Azerbaijan: Presidential Parent Larger Than Life
As Azerbaijan marked the tenth anniversary of the death of long-term leader Heydar Aliyev, commentators said the personality cult surrounding him was more pronounced than during his lifetime.
On December 12, government officials visited Aliyev’s grave and then the brand-new Heydar Aliyev Cultural Centre. Television stations aired programmes about his legacy.
Aliyev ran Azerbaijan for long periods both before and after the end of Soviet rule. A KGB general, he ran Soviet Azerbaijan as local Communist Party chief from 1969 until 1982, when he was moved to Moscow to join the party’s Politburo. He made a surprise comeback in post-independent Azerbaijan, and was president from 1993 until 2003, when he stepped down shortly before his death.
He was succeeded by his son Ilham Aliyev, who remains in power and was re-elected in October.
As president, Heydar Aliyev brought the ruinous war in Nagorny Karabakh to an end and signed Azerbaijan’s first deals with international oil companies.
All over the country, people drive along Heydar Aliyev Avenues and walk through Heydar Aliyev Parks. Children study at schools and academies named after him, while adults work in institutions and attend cultural centres and sports stadiums that bear his name. When they travel abroad, they fly from Heydar Aliyev Airport. The Baku-Ceyhan oil pipeline running from the Caspian to the Mediterranean Sea, as well as the country’s largest charitable foundation, is named in his honour.
As well as December 12, Azerbaijan marks June 15, the day he returned to power in 1993, as Salvation Day, while his birthday, May 10, is Flower Day.
According to Azerbaijan’s culture and tourism ministry, there are 60 Heydar Aliyev museums around the country, most of them new, containing statues, busts and photos of him both as Soviet-era and post-Soviet leader. For those interested in studying him further, the National Academy of Sciences established an Aliyev Studies Department in 2008.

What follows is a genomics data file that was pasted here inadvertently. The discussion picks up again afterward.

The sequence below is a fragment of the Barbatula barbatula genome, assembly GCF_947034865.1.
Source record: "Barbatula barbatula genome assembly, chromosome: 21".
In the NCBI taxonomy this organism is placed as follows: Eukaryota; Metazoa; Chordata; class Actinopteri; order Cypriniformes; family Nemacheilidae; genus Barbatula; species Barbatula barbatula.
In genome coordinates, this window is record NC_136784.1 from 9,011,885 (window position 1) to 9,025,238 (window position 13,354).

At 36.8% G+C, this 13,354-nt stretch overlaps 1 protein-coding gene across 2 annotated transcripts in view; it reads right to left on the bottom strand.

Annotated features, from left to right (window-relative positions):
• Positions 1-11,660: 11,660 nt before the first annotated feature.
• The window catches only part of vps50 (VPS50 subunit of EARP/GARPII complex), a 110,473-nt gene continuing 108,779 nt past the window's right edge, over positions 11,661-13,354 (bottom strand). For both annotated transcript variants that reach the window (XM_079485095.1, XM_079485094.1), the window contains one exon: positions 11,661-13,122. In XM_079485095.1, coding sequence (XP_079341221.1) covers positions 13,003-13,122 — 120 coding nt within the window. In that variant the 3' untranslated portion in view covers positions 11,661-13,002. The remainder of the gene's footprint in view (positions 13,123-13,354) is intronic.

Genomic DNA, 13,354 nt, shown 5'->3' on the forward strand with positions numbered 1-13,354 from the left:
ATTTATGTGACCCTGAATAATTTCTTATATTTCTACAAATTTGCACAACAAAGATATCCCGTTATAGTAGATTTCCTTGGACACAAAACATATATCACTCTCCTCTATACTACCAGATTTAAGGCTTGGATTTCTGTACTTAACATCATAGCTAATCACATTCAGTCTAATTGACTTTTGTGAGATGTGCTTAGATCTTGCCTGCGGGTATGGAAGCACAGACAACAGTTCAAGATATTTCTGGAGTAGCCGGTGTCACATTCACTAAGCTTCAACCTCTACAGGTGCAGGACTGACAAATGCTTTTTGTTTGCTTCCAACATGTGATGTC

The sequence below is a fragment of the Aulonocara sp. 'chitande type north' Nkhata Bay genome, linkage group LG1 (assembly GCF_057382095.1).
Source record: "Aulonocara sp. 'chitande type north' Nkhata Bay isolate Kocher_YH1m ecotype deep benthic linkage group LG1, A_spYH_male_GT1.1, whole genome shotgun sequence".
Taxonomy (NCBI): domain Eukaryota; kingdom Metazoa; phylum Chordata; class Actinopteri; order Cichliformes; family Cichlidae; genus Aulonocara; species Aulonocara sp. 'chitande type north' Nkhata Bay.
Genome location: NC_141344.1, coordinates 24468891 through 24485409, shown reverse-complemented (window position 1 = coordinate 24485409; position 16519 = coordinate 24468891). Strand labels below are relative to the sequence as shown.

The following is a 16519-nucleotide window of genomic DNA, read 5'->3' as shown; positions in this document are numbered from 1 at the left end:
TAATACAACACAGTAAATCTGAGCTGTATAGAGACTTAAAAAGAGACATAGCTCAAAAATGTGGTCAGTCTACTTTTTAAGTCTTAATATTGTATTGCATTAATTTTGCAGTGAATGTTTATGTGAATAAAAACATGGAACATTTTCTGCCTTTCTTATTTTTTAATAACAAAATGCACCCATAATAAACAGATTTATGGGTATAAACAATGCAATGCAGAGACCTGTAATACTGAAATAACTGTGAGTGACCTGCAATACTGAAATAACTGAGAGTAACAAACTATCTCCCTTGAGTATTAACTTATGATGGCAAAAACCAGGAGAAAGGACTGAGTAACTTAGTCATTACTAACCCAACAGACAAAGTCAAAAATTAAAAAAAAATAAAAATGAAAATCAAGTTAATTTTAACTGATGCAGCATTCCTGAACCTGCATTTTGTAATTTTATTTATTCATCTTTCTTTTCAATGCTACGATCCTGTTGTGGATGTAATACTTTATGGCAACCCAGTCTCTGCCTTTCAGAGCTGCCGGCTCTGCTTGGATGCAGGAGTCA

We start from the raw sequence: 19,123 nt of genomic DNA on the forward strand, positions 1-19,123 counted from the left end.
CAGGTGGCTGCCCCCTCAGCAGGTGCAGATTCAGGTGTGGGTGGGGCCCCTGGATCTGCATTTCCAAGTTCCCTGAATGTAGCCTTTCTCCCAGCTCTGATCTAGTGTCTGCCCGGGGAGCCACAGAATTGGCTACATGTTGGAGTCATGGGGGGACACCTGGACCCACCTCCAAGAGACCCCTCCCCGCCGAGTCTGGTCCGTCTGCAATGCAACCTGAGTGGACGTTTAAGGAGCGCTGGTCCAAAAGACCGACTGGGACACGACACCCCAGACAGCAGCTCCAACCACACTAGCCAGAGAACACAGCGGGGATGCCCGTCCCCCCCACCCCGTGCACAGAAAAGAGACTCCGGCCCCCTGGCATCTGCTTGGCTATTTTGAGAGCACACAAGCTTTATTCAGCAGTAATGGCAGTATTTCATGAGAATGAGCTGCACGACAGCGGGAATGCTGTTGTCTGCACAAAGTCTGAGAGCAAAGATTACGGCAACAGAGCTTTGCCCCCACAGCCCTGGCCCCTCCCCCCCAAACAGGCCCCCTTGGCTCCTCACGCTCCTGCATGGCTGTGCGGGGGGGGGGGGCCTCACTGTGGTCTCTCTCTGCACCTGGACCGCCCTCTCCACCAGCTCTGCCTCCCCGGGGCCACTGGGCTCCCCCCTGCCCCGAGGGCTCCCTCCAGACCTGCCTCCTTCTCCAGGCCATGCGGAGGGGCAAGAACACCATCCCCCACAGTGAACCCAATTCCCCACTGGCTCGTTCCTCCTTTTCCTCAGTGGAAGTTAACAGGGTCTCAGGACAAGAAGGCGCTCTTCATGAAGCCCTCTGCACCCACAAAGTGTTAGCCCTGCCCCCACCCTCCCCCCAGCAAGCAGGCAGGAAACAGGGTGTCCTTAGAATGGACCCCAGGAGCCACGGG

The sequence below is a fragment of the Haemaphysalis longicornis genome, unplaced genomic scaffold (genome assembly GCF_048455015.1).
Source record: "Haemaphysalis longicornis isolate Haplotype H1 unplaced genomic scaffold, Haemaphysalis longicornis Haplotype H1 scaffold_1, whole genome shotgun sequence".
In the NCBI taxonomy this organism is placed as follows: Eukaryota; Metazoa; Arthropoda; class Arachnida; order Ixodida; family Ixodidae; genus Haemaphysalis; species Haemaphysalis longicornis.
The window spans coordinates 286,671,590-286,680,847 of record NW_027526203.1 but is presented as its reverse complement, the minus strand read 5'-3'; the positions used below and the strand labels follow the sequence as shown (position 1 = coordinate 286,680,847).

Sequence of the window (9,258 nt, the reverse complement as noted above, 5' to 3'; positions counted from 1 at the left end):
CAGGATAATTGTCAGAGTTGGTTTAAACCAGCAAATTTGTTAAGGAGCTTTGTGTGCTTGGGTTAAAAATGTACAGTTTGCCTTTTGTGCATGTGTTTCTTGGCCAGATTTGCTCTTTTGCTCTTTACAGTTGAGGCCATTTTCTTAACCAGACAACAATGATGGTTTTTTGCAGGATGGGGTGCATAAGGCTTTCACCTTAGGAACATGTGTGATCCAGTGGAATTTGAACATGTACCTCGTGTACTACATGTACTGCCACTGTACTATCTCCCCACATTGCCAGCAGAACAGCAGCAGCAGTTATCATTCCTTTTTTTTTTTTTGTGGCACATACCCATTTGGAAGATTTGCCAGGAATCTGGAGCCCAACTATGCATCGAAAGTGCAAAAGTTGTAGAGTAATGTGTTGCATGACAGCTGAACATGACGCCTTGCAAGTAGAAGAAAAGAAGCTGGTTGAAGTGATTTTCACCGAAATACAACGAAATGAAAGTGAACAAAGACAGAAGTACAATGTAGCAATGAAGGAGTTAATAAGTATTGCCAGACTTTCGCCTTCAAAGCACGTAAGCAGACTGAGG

In Baku’s Yeni Surakhani district, the Heydar Mosque bears a plaque dated 1999 dedicating the building to the late president. Inside the mosque complex, yet another museum.
On the streets, images of the late leader watch passers-by from billboards and posters, sometimes accompanied by a quotation. Those outside public institutions bear particularly apt inscriptions.
The government’s statistics committee, for example, has a quote from Aliyev praising its work.
Meri Amirova, head of the committee’s information office, said it was staff who decided to put up the quotation.
“He’s a national leader. We are proud that he valued our work. That was the only time he talked about the committee. The words are high recognition of our work by Heydar Aliyev,” she told IWPR.
High school and universities use quotations about education and patriotism, while healthcare institutions quote Aliyev on medical care. One says, “I love doctors a lot, I love health a lot. I am their friend. They are my number one friends.”
Like Amirova, health ministry spokesperson Sefaye Ahmadova said this was a grassroots initiative by staff.
“There is no order from the ministry. But we know about it. We can only encourage it,” Ahmadova said.
One of the less obvious dates in the Aliyev calendar is July 14.
The Yeni Surakhani district has a July 14 Street, the significance explained by a small monument noting that this was the day in 1969 when Aliyev first took charge of Azerbaijan.
According to local government spokesman Barkhudar Barkhudarov, “Aliyev took political power for the first time in 1969 and saved a backward nation. He developed Azerbaijan’s economy and agriculture. The monument was built and the street named after him to immortalise that great, historic day.”
Taleh Babayev, 20, who lives opposite the monument, is delighted his street is named in honour of Aliyev.
“He saved Azerbaijan from the Armenians and Russians. He deserves it,” he said.
July 14 is not celebrated officially, but state television marks it by broadcasting special programmes about Aliyev’s Soviet-era activities. The authorities in Baku stage open-air outdoor concerts, and the day ends with fireworks in the city centre.
Eldar Namazov, who once served as aide to Heydar Aliyev, said that when he was president, the personality cult was not as widespread as it was now.
“It wouldn’t even have been possible. When Aliyev came to power for the second time [in 1993], Azerbaijan was still inspired by a spirit of freedom from the Soviet Union, which had just collapsed,” Namazov said. “Also, Azerbaijan had independent media at the time. That environment would not have allowed a personality cult to the extent that we see today.”
Leila Alieva, head of the Baku-based Centre for National and International Studies, said the current government had struggled to articulate an attractive national ideology, and had resorted to enhancing the image of the current president’s father.
“That’s why they are using Soviet techniques in the shape of an artificial personality cult; it’s the most convenient way of legitimising their government,” she said.
Shahla Sultanova is a freelance journalist in Azerbaijan.